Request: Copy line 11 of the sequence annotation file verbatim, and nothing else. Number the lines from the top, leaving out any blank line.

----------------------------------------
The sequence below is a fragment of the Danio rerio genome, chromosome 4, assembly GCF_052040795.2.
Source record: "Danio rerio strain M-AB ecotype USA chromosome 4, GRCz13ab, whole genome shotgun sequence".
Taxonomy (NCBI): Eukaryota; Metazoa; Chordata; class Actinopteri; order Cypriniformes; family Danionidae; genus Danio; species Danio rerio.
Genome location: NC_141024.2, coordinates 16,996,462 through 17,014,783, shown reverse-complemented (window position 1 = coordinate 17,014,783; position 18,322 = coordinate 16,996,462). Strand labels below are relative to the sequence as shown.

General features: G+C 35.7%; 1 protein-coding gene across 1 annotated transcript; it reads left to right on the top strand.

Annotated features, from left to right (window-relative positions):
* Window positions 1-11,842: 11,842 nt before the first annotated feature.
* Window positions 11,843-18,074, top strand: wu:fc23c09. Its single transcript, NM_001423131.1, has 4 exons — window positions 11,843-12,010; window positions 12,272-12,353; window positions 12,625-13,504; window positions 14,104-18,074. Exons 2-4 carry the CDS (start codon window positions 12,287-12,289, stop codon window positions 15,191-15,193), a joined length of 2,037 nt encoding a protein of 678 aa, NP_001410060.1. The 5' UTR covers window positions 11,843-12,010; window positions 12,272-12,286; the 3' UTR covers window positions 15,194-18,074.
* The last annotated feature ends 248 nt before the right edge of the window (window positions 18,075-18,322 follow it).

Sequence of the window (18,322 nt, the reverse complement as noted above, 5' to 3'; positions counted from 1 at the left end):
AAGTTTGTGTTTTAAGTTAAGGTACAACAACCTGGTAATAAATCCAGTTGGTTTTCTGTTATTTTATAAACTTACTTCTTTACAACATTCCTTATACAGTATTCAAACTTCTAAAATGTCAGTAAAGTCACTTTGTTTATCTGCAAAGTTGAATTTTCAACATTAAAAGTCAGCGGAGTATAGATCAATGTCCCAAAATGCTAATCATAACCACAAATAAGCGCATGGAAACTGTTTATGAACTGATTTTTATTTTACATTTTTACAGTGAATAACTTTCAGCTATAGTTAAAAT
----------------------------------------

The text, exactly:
AAGTTTGTGTTTTAAGTTAAGGTACAACAACCTGGTAATAAATCCAGTTGGTTTTCTGTTATTTTATAAACTTACTTCTTTACAACATTCCTTATACAGTATTCAAACTTCTAAAATGTCAGTAAAGTCACTTTGTTTATCTGCAAAGTTGAATTTTCAACATTAAAAGTCAGCGGAGTATAGATCAATGTCCCAAAATGCTAATCATAACCACAAATAAGCGCATGGAAACTGTTTATGAACTGATTTTTATTTTACATTTTTACAGTGAATAACTTTCAGCTATAGTTAAAAT